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Revista Cubana de Estomatología

versión impresa ISSN 0034-7507versión On-line ISSN 1561-297X

Rev Cubana Estomatol v.47 n.4 Ciudad de La Habana oct.-dic. 2010




Primary and secondary impaction of four primary molar teeth in a single patient


Retención primaria y secundaria de los cuatro primeros molares en un paciente

Bruno Ramos ChrcanovicI; Ana Cristina Rodrigues Antunes SouzaII; Ricardo Mascarenhas PaixãoIII; Leandro Napier SouzaIV

IDoctor in Dental Surgery. Private practice in General Dentistry, Belo Horizonte, Minas Gerais, Brazil.
IIMaster in Sciences. Doctor in Dental Surgery. Adjunct professor of Head and Neck Anatomy and Orthodontics. Centro Universitário Newton Paiva, Belo Horizonte, Minas Gerais, Brazil.
IIIDoctor in Dental Surgery. Private practice in Orthodontics, Belo Horizonte, Minas Gerais, Brazil.
IVMaster in Sciences. Doctor in Dental Surgery. Adjunct professor of Oral and Maxillofacial Surgery. Centro Universitário Newton Paiva, Belo Horizonte, Minas Gerais, Brazil.


The lack of eruption of a primary tooth can be considered rare. In primary impaction, the primary tooth not only has never appeared in the oral cavity, but also is always covered by a more or less thick layer of bone. Secondary impaction, which is relatively more common, denotes teeth that at one time erupted into the mouth, but subsequently clinically appear to have receded from this position. The purpose of this paper is to present a case of primary and secondary impaction of four primary molar teeth in a single patient.

Key words: Tooth ankylosis, impacted tooth, unerupted tooth, primary dentition.


La falta de erupción de un diente temporal puede ser considerada una situación rara. En la retención primaria, no sólo el diente temporal nunca ha aparecido en la cavidad bucal, sino que también está cubierto por una capa más o menos gruesa del hueso. La retención secundaria, que es relativamente más común, se refiere a los dientes que inició su erupción en la boca, pero clínicamente quedan atrapados en esta posición. El propósito de este trabajo es presentar un caso de retención primaria y secundaria de cuatro molares primarios en un paciente.

Palabras clave: anquilosis del diente, impacción, diente no erupcionado, la dentición primaria.




Eruption failure may affect one or a number of teeth, in either the primary or the permanent dentition, and can be partial or complete, depending upon the underlying etiology. The majority of unerupted teeth are permanent teeth, and they may fail to erupt either as a result of mechanical obstruction, being it from idiopathic or pathological origin, or because of disruption to the eruptive mechanism itself.1

The lack of eruption of a primary tooth can be considered rare. Despite of, primary teeth are ankylosed much more frequently than permanent ones. The tooth in question is almost always a molar and frequently in the mandible.2-5 Extraction has been widely recommended as treatment, in order to prevent complications.

Primary impaction is rare: in primary impaction, the primary tooth not only has never appeared in the oral cavity, but is also always covered by a more or less thick layer of bone.6 Primary impaction has been defined as the prevention (often by a physical barrier) of the eruption of a tooth at the expected times. This obstacle could be a bud of a tooth, an odontoma, a cyst, a tumor, or a dento-maxillo disharmony or malposition and/or malformation of the bud of the tooth itself.4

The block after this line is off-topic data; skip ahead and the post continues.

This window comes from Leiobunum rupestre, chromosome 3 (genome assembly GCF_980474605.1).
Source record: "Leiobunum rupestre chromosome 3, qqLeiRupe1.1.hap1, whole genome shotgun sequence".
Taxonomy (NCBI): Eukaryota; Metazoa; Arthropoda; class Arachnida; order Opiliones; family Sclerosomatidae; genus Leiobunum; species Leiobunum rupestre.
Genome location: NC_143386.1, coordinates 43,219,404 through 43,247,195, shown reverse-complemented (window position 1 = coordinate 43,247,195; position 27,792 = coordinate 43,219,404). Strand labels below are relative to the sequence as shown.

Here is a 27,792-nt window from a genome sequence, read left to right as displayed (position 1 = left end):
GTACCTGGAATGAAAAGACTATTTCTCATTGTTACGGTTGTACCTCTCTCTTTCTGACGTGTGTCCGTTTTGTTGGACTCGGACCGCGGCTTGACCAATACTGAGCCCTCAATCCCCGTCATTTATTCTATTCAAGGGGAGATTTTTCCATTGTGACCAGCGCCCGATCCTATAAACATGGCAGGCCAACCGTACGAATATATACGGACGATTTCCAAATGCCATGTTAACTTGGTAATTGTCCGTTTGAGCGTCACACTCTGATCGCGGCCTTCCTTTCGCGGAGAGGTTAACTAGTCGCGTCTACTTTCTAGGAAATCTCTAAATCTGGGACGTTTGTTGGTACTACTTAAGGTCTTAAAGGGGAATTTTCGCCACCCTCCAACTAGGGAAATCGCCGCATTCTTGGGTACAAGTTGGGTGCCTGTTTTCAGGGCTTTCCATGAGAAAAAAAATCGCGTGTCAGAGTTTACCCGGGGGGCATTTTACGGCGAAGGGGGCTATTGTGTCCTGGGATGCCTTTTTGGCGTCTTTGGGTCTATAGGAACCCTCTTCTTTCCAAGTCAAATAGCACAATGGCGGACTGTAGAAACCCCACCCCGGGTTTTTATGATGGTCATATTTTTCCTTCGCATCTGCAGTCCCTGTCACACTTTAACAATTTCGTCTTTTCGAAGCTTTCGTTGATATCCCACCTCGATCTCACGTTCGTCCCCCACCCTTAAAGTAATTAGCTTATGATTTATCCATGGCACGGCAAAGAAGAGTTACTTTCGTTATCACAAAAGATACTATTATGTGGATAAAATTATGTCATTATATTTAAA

The following are criteria for a correct diagnosis of primary impaction of primary teeth:6 (a) Deep retention into the bone; (b) Absence of caries or restorations of the crown; (c) No resorption of the roots; (d) Frequent passing of the corresponding permanent tooth; and (e) Possible retention and malposition of the corresponding adjacent permanent tooth.

Secondary impaction: which is relatively more common, denotes teeth which at one time erupted into the mouth, but subsequently clinically appear to have receded from this position (Albers, 1986), i.e., the cessation of further eruption after a tooth has penetrated the oral mucosa.1

Although the tooth submerges and appears to move apically, there is no evidence whatsoever to demonstrate any actual apical displacement of a submerged tooth. So, this can be discarded as a cause. The submersion must be due to occlusal movement of the neighbouring teeth while the affected tooth moves less or not at all. This may be caused by: (a) failure or reduction of the eruptive force; (b) obstruction of the erupting tooth or (c) fixation of the tooth to the surrounding tissue so that it cannot move.7 In case of severe submersion, clinical disturbance may include incomplete alveolar process development, lack of normal mesial drift, non-response to orthodontic forces, retained primary teeth with or without a successor and impaction of the successor, a depressed tooth with tipping adjacent teeth, supra-eruption of opposing teeth, lateral open bite and higher frequency of crossbites.8-9

The exact factor of primary teeth submersion has not yet determined. Suggested factors are ankylosis, congenitally missing permanent teeth, defects in the periodontal membrane, trauma, injury of the periodontal ligament, precocious eruption of the first permanent molar, defective eruptive force, or a combination of these factors. From all of the cited etiological factors, ankylosis seems to be involved in the majority of cases or at least as a coexisting factor.10